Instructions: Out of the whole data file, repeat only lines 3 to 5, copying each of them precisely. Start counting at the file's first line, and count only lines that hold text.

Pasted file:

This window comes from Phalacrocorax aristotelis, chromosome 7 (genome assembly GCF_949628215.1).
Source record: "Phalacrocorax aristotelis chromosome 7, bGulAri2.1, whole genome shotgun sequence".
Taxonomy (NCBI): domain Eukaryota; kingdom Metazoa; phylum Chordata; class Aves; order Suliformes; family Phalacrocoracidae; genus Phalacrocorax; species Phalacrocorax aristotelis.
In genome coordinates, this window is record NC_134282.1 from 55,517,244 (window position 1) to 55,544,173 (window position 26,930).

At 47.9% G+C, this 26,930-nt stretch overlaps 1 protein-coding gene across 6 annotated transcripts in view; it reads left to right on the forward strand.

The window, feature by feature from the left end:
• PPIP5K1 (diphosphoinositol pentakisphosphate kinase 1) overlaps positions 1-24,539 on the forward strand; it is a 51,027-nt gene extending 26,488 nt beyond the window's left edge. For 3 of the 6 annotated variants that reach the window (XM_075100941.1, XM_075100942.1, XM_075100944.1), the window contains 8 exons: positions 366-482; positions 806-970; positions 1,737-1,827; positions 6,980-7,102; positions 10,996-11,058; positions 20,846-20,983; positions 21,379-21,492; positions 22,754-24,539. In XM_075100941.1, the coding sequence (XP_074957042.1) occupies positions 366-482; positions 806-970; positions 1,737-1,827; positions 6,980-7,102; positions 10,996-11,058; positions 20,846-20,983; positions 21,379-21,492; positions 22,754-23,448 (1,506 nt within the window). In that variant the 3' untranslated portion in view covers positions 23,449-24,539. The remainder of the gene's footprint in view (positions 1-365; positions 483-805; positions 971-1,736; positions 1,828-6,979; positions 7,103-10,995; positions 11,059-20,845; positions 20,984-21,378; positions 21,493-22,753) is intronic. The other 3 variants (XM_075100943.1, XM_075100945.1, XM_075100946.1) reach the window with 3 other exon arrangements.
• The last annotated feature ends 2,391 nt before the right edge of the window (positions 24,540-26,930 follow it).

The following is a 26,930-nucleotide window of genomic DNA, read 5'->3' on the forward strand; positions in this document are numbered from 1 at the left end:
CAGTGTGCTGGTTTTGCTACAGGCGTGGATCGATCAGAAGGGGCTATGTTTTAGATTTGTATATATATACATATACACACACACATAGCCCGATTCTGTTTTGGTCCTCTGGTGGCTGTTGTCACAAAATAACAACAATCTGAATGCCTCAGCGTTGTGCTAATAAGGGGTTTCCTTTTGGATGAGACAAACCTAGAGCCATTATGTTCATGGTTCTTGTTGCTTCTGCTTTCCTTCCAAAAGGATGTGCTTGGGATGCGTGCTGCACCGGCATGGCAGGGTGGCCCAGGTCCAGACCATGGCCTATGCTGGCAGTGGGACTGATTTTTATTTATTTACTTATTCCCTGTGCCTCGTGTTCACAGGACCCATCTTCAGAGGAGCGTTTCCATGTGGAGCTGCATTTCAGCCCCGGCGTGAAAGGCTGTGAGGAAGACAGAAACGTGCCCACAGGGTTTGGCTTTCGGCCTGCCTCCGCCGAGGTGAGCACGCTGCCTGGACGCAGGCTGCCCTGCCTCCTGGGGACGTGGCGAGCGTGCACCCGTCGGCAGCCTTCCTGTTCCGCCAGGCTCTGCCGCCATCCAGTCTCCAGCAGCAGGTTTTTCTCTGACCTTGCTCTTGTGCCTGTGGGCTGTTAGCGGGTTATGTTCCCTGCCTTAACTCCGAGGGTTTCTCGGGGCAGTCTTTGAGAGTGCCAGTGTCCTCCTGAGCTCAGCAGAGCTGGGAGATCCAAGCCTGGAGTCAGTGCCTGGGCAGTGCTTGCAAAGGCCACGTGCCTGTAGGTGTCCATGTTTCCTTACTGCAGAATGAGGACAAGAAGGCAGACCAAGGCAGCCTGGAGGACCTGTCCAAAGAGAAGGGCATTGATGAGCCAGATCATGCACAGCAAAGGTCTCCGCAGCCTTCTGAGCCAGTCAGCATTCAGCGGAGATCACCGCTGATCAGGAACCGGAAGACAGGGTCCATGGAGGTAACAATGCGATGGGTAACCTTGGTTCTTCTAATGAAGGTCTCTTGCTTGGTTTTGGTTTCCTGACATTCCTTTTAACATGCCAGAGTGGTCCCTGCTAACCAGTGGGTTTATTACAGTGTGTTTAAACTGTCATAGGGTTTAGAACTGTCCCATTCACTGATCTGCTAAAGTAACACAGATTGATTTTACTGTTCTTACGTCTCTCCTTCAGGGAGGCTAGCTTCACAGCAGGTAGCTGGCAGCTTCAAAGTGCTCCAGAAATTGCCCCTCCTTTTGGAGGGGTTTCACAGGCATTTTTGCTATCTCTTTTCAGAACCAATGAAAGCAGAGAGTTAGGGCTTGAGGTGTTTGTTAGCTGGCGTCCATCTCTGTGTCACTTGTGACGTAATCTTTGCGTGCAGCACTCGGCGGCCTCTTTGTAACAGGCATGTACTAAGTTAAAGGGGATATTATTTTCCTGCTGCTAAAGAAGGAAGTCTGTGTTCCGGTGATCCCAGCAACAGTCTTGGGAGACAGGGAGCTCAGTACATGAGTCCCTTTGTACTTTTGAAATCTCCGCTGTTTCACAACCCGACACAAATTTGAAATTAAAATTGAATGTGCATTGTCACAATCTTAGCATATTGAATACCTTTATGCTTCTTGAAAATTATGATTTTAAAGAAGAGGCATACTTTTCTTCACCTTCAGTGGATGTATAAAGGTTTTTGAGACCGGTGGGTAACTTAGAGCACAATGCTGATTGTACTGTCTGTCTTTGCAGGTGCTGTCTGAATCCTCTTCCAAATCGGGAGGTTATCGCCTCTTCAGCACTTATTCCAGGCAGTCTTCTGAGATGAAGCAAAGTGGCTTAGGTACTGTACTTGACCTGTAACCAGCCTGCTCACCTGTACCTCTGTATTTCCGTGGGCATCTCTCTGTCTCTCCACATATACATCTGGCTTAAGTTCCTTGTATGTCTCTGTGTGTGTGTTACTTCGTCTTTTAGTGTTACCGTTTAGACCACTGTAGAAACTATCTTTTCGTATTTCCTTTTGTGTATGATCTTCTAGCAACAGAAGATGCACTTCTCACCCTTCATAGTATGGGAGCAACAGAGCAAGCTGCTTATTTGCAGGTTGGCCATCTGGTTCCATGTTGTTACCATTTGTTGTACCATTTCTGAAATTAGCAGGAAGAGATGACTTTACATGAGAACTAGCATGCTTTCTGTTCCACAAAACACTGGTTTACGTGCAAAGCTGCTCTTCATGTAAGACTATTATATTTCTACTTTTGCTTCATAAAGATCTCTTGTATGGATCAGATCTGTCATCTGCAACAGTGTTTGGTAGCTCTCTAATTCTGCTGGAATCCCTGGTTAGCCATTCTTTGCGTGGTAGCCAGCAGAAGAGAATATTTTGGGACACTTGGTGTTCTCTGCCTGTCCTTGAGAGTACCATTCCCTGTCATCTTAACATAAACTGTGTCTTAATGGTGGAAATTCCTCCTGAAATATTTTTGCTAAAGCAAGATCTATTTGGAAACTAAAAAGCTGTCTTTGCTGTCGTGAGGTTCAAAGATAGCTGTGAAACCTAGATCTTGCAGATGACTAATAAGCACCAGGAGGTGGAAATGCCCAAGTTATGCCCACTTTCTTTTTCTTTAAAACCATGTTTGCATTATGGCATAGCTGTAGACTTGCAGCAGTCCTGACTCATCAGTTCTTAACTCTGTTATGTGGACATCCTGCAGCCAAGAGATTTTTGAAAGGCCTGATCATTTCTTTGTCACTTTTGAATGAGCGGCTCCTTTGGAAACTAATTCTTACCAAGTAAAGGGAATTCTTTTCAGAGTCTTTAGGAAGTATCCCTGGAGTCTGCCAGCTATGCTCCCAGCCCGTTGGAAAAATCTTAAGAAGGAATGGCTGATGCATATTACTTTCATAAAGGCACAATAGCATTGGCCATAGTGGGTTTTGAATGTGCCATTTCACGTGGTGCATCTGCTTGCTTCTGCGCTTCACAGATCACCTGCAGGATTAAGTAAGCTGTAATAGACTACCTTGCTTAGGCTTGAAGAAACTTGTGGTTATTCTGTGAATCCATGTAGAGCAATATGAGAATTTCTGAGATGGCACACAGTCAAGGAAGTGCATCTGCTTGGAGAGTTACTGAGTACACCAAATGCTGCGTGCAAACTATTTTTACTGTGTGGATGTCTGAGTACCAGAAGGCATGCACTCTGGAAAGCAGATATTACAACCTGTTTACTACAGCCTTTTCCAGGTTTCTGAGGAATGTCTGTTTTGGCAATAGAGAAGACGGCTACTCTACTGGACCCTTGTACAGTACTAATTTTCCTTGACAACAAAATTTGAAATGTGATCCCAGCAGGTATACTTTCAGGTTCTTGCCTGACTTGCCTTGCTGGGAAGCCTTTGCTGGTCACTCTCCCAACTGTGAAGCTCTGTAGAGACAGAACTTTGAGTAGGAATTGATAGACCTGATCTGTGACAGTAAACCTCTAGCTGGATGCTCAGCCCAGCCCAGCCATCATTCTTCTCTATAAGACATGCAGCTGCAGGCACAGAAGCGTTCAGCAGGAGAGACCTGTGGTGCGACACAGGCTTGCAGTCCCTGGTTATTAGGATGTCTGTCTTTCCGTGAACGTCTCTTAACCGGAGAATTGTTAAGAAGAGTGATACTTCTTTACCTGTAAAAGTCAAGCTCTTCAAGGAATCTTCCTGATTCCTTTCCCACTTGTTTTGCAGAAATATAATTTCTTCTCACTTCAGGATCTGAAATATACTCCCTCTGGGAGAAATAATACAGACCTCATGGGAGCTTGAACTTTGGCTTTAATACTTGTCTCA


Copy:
Taxonomy (NCBI): domain Eukaryota; kingdom Metazoa; phylum Chordata; class Aves; order Suliformes; family Phalacrocoracidae; genus Phalacrocorax; species Phalacrocorax aristotelis.
In genome coordinates, this window is record NC_134282.1 from 55,517,244 (window position 1) to 55,544,173 (window position 26,930).

At 47.9% G+C, this 26,930-nt stretch overlaps 1 protein-coding gene across 6 annotated transcripts in view; it reads left to right on the forward strand.